Today this statement made by Jesus struck me:
"And I will pray to the Father, and he will give you another Helper, that He may abide with you forever . . ." (John 14:16).
It was the first part of the verse that caught my attention. Here was Jesus, the Son of God, and very God himself (John 1:1; 20:28), the one who abides in perfect, seamless intimacy with the Father (John 14:9-10). And yet, evidently there is enough distinction in Persons between Father, Son, and Holy Spirit that Jesus "prays" to the Father. I would have thought prayer among the Trinitarian persons unnecessary: What need is there for the activity of petition and request within a tight community of oneness in which each thinks the other's thoughts and loves without measure?
I was taking my morning prayer walk but didn't feel like praying. Praying is sometimes like breathing but sometimes work, and today it was the latter. After about a half-mile, I just thought to myself: "I won't pray today; I'll just think. After all, God knows all things, He knows my heart and discerns my thoughts from afar."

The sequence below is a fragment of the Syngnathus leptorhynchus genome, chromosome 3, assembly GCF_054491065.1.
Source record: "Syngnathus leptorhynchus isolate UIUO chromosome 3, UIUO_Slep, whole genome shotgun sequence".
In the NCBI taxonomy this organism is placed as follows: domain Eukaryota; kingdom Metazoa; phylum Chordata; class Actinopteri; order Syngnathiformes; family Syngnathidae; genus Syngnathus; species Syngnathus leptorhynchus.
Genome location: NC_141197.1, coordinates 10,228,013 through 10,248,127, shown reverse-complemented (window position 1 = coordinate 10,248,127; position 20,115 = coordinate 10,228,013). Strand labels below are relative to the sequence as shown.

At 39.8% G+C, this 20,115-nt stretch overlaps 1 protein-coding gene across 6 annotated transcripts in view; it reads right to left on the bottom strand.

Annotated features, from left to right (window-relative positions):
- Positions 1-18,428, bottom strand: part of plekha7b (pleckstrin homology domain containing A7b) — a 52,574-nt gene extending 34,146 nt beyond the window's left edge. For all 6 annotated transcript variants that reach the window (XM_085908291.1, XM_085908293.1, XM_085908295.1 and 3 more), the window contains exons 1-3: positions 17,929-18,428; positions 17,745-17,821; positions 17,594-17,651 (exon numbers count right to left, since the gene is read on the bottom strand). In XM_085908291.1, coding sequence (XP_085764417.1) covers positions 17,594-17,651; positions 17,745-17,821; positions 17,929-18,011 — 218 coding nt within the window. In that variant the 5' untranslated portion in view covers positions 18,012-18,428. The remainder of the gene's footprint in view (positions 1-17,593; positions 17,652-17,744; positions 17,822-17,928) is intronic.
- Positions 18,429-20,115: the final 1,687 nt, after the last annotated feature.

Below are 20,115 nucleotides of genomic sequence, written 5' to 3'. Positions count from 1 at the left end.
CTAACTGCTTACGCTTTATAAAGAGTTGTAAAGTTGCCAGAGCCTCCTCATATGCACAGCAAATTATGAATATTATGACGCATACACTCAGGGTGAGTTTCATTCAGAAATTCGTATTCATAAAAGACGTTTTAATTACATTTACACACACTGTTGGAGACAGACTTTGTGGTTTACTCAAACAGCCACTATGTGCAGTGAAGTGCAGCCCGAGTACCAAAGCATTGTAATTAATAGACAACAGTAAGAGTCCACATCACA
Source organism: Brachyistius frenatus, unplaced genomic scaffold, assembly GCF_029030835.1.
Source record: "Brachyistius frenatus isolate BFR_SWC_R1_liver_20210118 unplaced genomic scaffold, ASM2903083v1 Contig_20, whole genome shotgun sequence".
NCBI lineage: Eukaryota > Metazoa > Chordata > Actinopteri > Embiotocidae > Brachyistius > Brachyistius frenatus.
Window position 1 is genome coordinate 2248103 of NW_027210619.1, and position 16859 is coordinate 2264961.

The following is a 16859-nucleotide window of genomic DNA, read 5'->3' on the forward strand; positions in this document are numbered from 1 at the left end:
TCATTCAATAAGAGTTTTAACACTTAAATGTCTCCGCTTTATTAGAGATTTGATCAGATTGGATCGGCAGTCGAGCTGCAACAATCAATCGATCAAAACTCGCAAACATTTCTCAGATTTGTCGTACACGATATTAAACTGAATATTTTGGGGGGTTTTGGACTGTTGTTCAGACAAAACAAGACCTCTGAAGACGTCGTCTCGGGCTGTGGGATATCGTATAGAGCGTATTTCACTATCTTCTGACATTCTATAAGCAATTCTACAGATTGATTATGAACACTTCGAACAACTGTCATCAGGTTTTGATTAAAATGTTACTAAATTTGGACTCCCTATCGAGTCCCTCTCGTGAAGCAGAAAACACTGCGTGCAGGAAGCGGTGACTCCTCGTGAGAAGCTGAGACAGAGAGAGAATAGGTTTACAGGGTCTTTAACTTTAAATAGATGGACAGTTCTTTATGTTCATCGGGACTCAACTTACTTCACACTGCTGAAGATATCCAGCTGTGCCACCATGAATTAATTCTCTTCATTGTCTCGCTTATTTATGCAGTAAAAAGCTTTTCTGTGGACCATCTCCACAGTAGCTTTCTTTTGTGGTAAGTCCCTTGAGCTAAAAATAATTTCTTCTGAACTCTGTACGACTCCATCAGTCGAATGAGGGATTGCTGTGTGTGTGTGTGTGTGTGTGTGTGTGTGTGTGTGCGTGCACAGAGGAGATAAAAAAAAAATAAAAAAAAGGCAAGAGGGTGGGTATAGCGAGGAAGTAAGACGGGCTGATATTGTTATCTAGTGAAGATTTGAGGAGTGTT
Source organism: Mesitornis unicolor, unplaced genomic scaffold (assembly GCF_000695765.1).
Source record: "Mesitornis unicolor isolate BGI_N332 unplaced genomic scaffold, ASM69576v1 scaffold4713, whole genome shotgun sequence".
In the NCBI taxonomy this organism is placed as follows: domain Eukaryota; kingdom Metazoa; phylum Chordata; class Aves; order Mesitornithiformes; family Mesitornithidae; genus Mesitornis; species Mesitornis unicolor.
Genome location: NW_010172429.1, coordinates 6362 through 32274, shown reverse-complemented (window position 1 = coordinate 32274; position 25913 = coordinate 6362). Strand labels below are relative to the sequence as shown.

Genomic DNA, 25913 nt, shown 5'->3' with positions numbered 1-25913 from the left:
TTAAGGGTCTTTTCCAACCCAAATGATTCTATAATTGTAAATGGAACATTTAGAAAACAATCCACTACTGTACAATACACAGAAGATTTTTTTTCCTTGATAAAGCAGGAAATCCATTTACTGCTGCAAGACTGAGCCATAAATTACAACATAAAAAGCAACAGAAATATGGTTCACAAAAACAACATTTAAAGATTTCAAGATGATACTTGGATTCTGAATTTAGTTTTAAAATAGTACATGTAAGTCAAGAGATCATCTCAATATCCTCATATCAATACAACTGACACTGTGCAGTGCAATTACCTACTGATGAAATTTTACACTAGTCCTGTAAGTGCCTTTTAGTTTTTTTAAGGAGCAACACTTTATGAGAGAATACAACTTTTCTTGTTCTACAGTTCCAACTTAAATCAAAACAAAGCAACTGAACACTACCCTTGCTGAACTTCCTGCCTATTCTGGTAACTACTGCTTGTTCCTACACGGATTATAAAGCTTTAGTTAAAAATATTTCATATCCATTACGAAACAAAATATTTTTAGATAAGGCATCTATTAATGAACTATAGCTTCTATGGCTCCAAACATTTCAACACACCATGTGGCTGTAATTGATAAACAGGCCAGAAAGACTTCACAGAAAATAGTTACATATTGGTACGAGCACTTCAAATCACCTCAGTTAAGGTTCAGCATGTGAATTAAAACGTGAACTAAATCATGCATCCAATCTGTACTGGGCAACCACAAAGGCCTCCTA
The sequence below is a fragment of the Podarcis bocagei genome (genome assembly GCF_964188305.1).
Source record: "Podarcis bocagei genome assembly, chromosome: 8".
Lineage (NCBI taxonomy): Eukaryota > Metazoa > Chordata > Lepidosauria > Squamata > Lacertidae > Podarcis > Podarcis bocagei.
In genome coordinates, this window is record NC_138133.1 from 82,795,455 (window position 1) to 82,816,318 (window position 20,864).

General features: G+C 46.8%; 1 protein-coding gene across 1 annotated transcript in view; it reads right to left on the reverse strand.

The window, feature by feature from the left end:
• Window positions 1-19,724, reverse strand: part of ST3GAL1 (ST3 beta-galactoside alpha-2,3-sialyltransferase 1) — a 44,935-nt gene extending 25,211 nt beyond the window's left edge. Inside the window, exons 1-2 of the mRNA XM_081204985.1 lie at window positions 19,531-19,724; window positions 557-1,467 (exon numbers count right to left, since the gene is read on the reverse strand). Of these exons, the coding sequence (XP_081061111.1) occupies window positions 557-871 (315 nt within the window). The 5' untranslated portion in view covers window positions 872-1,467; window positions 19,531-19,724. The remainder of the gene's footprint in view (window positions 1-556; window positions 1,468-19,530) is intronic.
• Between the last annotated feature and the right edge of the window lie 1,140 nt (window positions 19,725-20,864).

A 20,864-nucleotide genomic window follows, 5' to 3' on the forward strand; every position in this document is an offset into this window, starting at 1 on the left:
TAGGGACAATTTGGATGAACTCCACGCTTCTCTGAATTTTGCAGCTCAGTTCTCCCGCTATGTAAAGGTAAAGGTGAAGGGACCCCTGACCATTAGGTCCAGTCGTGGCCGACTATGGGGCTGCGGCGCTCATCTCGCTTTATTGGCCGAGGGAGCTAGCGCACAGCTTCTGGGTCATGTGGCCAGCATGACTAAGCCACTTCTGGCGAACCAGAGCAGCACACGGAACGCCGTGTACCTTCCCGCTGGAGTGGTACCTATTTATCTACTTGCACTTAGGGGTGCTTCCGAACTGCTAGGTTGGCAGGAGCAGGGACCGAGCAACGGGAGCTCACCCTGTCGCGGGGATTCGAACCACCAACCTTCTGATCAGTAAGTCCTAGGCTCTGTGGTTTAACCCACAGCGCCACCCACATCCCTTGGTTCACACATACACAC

It was then that the Spirit brought to mind this portion of John 14:16: "I will pray to the Father, and He will give you. . . ."
How extraordinary that my Lord should go to the trouble of a formal petition to the Father on my behalf-that He should not be content (as I was, in my laziness) to just "be" but to "do" for me.
If Jesus himself prays, then should I not pray? There is time for meditation too, certainly, and even just for basking in the warm feeling of His love, as John leaning on the breast of Jesus. But let me never allow Satan to talk me out of praying, on some notion that it is not so important after all. Sometimes prayer is labor (Colossians 4:3).
And here is another mystery: Every moment that we are engaged in it, the Spirit (like Jesus) is praying alongside of us (Romans 8:26). I want to imitate the praying Trinity.